Retailing Tips & Advice

The Difference between Vegan and Dairy Free

This is a question that often comes up when a product carries the Vegan logo, but states may contain milk, eggs etc on the back of pack. So, we thought it may be helpful if we were to explain the differences, to give you and your staff team the knowledge you need for your customers.

Choc affair dark chocolate bars 90g

In a nutshell, ALL our dark chocolate is suitable for those on a vegan diet along with our plant-based oat milk range, and we are often asked the question about whether our chocolate is suitable for those who are vegan or on a dairy-free diet, so we’ll endeavour to explain the difference for you.

All of our dark and oat m!lk chocolate carries The Vegan Society logo – which indicates that we have submitted an application to The Vegan Society and satisfactorily answered all the society’s questions regarding our ingredients and our production processes and have been given permission to use the logo on the product packaging.

It’s important though to understand that products suitable for vegans aren’t necessarily suitable for people who suffer from dairy allergies – there is a difference and key distinctions between the criteria for “vegan” products and “allergen-free” products.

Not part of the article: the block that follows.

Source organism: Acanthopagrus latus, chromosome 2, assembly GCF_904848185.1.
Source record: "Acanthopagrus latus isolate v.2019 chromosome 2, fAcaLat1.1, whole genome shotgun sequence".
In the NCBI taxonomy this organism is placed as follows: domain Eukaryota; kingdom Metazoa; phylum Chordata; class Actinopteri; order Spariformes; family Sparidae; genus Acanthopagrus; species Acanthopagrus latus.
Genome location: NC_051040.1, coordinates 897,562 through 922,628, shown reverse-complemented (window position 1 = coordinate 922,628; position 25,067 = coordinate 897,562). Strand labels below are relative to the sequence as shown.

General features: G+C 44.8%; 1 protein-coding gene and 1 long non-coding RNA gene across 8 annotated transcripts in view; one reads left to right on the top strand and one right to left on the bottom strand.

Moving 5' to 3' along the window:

Anyone suffering from a dairy allergy should not rely on vegan claims as a suitable way to manage their safety and well-being because there could be an unintentional cross-contact with allergens in the manufacturing or preparation process. All of our delicious chocolate is made within our production unit, in York, where as well as producing dark chocolate we produce our milk, caramel and white chocolate. Whilst we are incredibly careful to ensure we avoid cross-contamination, wherever possible, we remain aware that there is always a risk which is why we label our dark chocolate with allergy advice stating may also contain milk.

“The 2018 European Vegetarian Union (EVU) guidance, supported by FoodDrinkEurope, states that ‘the (potential) presence of inadvertent traces of non-vegan or non-vegetarian substances should not be an obstacle to labelling a product as vegan or vegetarian…as long as reasonable measures are taken to prevent contamination. The Vegan Society’s Vegan Trademark can also be applied to foods carrying a ‘may contain’ statement providing that there is robust evidence to show the risk of cross-contamination has been effectively managed.”

For products labelled “free-from” or “allergen-free”, these stronger claims are stated because the manufacturers of these products have further reduced the risk of cross-contamination by using entirely separate facilities for that product’s development and manufacture, which are regularly tested for traces of the allergen.

So, there you have it, hopefully a clearer understanding of Vegan, verses dairy free to be better informed – please do get in touch with us if you have any questions, we’re here to help!